The University of Vermont's Independent Voice Since 1883

The Vermont Cynic

The University of Vermont's Independent Voice Since 1883

The Vermont Cynic

The University of Vermont's Independent Voice Since 1883

The Vermont Cynic

Time off trouble for election


For the Ward 1 and Ward 8 elections, absentee ballots may provide the majority of the votes March 3.

Eugene Bergman, senior assistant to the Burlington city attorney, said that Town Meeting Day, or Burlington’s local election day, has been held on the first Tuesday of March since the 1800’s.

If a person is not in town on Town Meeting Day the only way to vote is to request an absentee ballot and get it to the town clerk by 5 p.m. the day before Town Meeting Day, according to the Election Law Handbook.

Last year, approximately 17.7 percent of the total votes cast were through absentee ballots, according to the final statement of votes for the 2014 election.

Overall, the number of absentee ballots requested were 1,541, but only 1,363 votes were cast through absentee ballots last year, according to the statement of votes.

Junior Khalil Lee, senator on the SGA finance committee and a member of the Ward 8 Neighborhood Planning Assembly, believes most students know what an absentee ballot is.

Students actually participating in the election and using absentee ballots is an entirely different matter, he said.

“It just makes elections very small,” Lee said. “Historically these things don’t get more than a couple hundred people involved which is kind of a shame.”

In fact, only about 26 percent of registered voters voted during the 2014 election, according to the statement of votes.

“It’s challenging to encourage the highest possible student participation if all of the students are gone on Election Day and their only option is absentee voting,” said senior Maggie Love, SGA senator and chair of the Committee on Legislative Action.

Lee believes that holding town meeting day during spring break has always been an issue.

“They know full well we’re not going to be there,” he said.

Spring break for UVM has been scheduled over the first Tuesday of March since 2010.

During the Oct. 12, 2009 Faculty Senate meeting, the 2011 spring recess was approved so their would not be an extra “Town Meeting Day Recess,” according to the meeting notes.

“Well, we’ve talked about that before as to what it meant,” Lee said.  “Historically, they’ve had [Town Meeting Day] during spring break as a way of keeping students uninvolved in the process.”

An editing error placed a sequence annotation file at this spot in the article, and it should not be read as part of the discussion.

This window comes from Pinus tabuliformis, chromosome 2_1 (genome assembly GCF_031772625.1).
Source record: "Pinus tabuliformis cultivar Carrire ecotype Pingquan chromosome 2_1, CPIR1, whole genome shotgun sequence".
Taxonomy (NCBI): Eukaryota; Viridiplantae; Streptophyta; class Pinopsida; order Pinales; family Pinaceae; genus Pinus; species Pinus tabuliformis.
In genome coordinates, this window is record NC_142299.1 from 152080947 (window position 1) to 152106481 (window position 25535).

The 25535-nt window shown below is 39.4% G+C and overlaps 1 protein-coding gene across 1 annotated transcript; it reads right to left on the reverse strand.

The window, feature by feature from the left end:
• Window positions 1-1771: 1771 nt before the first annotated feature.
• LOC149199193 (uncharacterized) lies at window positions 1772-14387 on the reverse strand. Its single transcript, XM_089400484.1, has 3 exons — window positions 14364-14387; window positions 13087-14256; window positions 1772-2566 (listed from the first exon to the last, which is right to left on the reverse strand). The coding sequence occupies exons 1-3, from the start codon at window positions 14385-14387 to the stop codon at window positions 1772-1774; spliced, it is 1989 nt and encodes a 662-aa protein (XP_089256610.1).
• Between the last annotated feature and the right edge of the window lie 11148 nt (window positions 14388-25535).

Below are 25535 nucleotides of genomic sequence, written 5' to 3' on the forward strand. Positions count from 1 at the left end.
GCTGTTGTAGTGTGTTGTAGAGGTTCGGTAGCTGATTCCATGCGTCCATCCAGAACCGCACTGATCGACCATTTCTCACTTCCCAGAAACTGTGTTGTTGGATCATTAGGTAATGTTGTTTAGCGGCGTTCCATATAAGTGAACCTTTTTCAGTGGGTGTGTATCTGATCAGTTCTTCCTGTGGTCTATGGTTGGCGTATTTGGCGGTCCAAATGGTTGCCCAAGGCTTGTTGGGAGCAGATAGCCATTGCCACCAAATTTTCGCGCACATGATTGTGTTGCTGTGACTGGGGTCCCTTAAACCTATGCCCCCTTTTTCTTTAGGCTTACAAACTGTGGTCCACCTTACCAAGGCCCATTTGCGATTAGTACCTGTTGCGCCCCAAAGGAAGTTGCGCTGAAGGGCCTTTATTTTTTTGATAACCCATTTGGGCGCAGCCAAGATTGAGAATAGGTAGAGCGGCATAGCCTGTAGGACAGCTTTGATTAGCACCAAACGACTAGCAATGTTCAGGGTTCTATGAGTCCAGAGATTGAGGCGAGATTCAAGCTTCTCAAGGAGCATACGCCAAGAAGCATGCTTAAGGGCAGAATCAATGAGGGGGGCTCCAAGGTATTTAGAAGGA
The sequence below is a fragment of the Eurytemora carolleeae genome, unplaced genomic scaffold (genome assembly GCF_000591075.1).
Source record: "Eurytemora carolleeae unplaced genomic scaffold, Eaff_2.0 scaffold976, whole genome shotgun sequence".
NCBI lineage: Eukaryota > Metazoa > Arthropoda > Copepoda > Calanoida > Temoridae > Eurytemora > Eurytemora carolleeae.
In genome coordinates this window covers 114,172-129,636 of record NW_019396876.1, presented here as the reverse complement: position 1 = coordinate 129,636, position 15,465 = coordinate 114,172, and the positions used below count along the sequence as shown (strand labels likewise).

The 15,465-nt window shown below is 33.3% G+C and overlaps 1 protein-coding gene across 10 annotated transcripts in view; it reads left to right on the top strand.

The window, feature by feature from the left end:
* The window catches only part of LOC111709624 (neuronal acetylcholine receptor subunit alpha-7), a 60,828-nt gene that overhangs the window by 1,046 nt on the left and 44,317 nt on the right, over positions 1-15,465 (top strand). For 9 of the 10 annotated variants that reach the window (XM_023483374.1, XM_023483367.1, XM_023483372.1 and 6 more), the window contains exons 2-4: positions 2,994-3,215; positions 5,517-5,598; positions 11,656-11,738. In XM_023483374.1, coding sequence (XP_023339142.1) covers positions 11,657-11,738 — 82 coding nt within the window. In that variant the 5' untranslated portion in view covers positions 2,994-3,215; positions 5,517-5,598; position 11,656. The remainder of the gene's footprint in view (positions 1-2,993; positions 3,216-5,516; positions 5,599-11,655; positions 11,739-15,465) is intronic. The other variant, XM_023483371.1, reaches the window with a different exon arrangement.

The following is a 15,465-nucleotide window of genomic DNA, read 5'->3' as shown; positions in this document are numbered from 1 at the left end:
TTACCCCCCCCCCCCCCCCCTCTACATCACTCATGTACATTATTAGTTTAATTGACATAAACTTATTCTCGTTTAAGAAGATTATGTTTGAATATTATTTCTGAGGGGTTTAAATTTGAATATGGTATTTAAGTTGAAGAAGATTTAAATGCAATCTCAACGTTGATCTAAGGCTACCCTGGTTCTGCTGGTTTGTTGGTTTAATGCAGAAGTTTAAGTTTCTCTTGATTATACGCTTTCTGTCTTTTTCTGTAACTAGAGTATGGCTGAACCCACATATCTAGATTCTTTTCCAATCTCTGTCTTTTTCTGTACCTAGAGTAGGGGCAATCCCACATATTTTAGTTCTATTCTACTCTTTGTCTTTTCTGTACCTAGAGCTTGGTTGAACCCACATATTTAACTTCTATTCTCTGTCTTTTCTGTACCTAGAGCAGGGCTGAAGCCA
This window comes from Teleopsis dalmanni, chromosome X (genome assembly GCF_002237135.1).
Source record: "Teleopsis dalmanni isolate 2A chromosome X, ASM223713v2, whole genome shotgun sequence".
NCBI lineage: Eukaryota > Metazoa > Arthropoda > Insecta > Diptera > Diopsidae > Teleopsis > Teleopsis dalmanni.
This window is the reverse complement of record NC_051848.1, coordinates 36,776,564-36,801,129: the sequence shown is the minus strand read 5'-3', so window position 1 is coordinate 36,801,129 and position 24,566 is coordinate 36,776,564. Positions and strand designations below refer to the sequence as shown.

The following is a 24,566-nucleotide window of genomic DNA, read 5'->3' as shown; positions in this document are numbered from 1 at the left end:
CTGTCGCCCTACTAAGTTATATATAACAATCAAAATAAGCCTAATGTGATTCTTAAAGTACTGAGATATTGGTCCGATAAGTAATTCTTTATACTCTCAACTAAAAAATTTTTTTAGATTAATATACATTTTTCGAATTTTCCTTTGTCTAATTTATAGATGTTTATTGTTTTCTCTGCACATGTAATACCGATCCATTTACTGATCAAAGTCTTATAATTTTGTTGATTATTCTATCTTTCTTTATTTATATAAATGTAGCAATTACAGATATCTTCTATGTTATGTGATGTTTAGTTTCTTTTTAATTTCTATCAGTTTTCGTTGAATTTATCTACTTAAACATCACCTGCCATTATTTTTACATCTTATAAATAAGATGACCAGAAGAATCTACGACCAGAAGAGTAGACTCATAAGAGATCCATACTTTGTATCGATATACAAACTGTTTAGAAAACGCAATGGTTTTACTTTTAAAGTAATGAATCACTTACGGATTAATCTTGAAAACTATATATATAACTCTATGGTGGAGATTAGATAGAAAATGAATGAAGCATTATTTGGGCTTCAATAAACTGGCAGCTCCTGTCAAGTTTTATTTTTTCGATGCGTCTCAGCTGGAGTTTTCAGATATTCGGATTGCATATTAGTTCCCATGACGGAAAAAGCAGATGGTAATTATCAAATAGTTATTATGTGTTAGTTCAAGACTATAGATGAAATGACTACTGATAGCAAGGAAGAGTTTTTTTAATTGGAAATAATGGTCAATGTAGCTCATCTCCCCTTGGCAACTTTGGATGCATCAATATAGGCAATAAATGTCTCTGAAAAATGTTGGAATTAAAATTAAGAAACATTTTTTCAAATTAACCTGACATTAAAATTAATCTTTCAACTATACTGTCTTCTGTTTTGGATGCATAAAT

In 2013, the city wards of Burlington were re-districted so that there was an eighth ward that included students who live on campus. In order to participate in Town Meeting Day, a person has to be registered to vote and present at one of the polling stations, according to the Election Law Handbook.

Rep. Peter Fagan has been a Vermont resident for 47 years and has a son who is a senior at UVM.

“I don’t ever remember it not being the first Tuesday of March, which would, I guess, put that solidly on your vacation calendar,” Fagan said.

The academic calendar is created by the Student Affairs Committee and the Registrar. It’s presented to the Faculty Senate to approve, said Keith Williams, UVM registrar.

“At the time we were making the calendar, the student government at the time wanted to have spring break during the first week of March because that was when their friends from other schools were having spring break,” Williams said.

Thomas Chittenden, co-chair of the Student Affairs Committee of the Faculty Senate, has several ideas for changing the future academic calendar that he is currently discussing with the Student Affairs Committee, Chittenden said.

“Right now, there are 67 teaching days in the fall and 71 teaching days in the spring,” he said.

Chittenden spoke during the public forum at the Jan. 27 SGA meeting and presented his ideas for changing the calendar.

During the meeting, many senators brought up the fact that spring break occurs over Town Meeting Day and asked to move spring break to allow students to actually be in town to vote during the election, according to the meeting minutes.

Chittenden has now taken this into consideration and added it to his proposed calendar changes. If any of Chittenden’s proposed changes are taken into effect, the change would be seen for the 2016-2017 academic year, Williams said.

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Time off trouble for election